A Bierstadt Moment

The Mattatuck has several wonderful exhibits right now, calling for your attention.

Alex Katz, The Green Cap, 1985, Whitney Museum of America Art, New York; Purchase with funds from the Print Committee_MED.jpg 2014-02-25 15.42.33





Alex Katz works from the Whitney, with my favorite–the self portrait on aluminum, standing up center gallery.  Isn’t he a charmer?

Rhythm in Blues 2013 14 x 11 inches_LR.jpg

The contemporary photo-realist landscape paintings by Charles Yoder are the perfect compliment to the wonderful Albert Bierstadt show.  Yes, Yoder works from photographs, then blows up the image in oil.

Moonlight.  Shadows.  Eerily beautiful.  Familiar.  Other-worldly.  Meditative.  Awe-inspiring.

To be awe-inspiriing was one of the goals 175 years ago for Hudson River School painters like Bierstadt, and this exhibit is about how he used photography as inspiration, too.  Hunting for good locations and images for his brothers’ photography business (they made and sold “3D” stereoscope images), he would often paint the scene, in his burgeoning Romantic mode.  These paintings are from his New England period, while he was in his late 20s and early 30s, before the great and huge Western US images that made him so famous.

I think he’s already yearning for the West.  Here’s my art history moment for the day, shared during my visit with the Mattatuck curator Cynthia Roznoy in our catch-up chat.  The show features two paintings of one location, very exacting as you can see.  One was painted in 1862, the other 1868.  So during and before the Civil War.


Albert Bierstadt, Mt Ascutney from Claremont, NH, 1862


AB_CT river valley_unframed.jpg

Albert Bierstadt, Connecticut River Valley, Claremont, NH, 1868









The wall label for the 1862 work says its motivation was to show what the war was being fought for–the peaceful and plentiful countryside.  For the 1868 painting, the label discusses how the splintered tree was typically used as a symbol for civilization encroaching on the countryside and in this work, also refers to the destruction of the war.  Here’s my New Britain Museum of American Art blog post on the blasted tree symbol.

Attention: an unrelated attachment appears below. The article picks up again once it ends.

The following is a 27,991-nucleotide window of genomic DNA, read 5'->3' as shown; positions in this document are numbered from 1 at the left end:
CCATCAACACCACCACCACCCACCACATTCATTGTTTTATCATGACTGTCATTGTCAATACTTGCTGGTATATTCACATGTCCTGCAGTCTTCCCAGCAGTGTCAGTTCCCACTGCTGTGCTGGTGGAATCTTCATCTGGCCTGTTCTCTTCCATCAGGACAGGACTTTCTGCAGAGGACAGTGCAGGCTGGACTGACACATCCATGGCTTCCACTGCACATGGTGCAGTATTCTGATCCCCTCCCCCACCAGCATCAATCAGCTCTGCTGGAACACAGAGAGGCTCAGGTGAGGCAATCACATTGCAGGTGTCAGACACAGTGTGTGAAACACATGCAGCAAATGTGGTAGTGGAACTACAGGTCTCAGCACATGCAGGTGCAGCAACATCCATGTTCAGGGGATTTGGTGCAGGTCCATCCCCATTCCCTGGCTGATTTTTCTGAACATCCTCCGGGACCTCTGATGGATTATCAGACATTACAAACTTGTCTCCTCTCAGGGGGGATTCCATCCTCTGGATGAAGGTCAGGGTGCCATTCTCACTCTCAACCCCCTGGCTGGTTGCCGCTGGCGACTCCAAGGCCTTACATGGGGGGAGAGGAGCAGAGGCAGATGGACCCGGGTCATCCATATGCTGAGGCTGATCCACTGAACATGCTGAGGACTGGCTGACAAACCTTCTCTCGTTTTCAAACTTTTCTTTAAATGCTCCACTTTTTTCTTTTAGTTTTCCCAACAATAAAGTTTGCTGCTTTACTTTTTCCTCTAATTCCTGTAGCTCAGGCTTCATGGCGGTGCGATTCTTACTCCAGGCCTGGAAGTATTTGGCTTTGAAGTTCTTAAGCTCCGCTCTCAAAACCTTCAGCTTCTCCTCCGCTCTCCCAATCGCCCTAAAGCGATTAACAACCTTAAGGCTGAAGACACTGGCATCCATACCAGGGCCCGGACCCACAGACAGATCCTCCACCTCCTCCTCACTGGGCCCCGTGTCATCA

I wonder if even more is going on with the two paintings.  The earlier painting seems almost wistful in its golden tones, while the post-war work is brighter and more verdant.  Can you see how the 1862 painting has a fence dividing a great swath across the painting from lower right to upper left, which Bierstadt emphasizes even more with sunlight?  The same fence in the 1862 image is in shadow, not nearly so important, or so divisive.  What’s in the nation’s conscious in 1862 is the split, while by 1868, reconstructing unity is paramount.

The mountains in the 1862 painting are forbidding and uncrossable.  I’m projecting that we are facing north, so those mountains block the West, making that mythic place inaccessible.  By 1868, the railroad is being built West, and one year later, the transcontinental railroad will be complete.  Look at how much easier those mountains would be to forge.  As re-unification is happening, so is expansion, a deep identifier in this country’s white history–to face challenges, conquer, and expand; face challenges, conquer, and expand; all the way to the moon and back.

These two paintings, made just 6 years apart, tell that story quietly, side by side, in this beauty of a show.  I hope you can get there to see it.